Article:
Wilbur Wright to Octave Chanute

Dayton, September 9, 1903

Your letter of 3rd inst. is received. I had a letter from Mr. Merrill some days ago containing substantially the same information as that sent you. Our plans for experimenting without forward motion all failed on account of lack of suitable winds. Possibly Mr. Merrill intends to use lighter load per sq. ft. of wing area. If so he may succeed.1

Our preparations for our trip to Kitty Hawk are nearly finished. We shipped some goods today and will ship balance next week. We hope to start ourselves by the 20th. The erection of a building will probably occupy us for a week and it will take several weeks to set up the machine so we will not be ready for a trial much before October 25th.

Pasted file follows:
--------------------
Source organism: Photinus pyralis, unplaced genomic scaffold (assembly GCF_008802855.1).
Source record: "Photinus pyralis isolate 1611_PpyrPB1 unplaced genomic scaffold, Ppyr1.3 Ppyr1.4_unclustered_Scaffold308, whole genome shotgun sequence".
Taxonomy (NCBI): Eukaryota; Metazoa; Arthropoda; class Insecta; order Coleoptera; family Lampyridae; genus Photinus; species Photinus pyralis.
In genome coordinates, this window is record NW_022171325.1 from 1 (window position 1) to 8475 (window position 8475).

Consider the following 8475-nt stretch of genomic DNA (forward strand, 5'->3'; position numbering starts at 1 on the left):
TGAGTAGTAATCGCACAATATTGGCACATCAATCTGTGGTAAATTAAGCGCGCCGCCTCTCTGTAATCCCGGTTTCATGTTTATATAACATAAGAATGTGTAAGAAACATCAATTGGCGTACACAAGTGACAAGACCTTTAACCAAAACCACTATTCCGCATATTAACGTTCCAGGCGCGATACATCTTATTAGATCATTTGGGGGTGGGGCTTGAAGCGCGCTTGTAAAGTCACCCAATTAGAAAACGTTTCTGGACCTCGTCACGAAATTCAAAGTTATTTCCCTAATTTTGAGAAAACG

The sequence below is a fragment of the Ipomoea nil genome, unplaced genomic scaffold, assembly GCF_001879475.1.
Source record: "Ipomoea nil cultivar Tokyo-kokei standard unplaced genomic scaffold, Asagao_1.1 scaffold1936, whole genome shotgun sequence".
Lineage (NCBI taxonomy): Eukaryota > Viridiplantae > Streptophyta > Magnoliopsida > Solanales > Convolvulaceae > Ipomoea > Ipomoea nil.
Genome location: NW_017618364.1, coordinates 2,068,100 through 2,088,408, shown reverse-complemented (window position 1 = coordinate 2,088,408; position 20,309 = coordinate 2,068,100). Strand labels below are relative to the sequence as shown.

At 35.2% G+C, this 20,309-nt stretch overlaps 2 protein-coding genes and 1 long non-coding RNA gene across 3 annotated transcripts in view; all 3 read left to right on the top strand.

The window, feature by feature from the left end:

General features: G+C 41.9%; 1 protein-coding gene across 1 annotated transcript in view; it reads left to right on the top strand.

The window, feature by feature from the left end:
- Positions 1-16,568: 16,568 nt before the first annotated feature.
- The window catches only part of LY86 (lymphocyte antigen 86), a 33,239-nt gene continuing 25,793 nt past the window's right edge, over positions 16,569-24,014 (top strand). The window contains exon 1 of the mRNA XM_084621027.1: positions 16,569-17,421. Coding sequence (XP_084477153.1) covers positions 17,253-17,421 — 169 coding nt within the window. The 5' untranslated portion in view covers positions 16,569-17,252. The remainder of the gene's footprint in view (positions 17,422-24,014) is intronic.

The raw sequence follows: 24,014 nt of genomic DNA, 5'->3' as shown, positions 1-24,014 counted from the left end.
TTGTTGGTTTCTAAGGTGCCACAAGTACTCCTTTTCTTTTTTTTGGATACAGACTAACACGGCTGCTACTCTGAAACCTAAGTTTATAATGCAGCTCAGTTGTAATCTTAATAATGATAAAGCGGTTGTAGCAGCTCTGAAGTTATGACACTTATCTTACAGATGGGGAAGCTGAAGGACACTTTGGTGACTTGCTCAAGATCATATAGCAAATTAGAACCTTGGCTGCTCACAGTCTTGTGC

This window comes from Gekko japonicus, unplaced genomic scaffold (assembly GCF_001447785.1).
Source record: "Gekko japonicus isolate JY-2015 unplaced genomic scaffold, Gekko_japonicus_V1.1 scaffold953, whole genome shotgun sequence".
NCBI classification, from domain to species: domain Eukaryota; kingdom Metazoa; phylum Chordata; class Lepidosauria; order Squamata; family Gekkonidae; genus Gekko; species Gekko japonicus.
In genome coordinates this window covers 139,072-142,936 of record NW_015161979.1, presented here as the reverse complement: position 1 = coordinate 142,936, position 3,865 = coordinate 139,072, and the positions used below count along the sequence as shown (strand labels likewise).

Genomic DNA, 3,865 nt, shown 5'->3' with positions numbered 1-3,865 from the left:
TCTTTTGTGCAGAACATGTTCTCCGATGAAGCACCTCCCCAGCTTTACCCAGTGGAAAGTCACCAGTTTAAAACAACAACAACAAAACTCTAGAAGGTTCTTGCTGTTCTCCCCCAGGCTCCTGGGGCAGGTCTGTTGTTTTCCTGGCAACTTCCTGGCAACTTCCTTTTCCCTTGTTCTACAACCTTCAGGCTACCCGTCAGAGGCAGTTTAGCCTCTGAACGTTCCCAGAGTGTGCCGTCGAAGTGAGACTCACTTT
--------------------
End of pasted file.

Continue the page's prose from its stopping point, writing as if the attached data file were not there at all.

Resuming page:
We are pleased that your business is "booming" but hope it will not interfere with your visit to our camp.

1 Merrill's apparatus was a "soaring tower" on which a glider, enclosed in a framework of wire and springs, would supposedly be enabled to soar "for hours at a time" at no risk to the operator. An upward current of air was to be induced by an inclined windbreak constructed behind the tower.

Octave Chanute to Wilbur Wright, September 12, 1903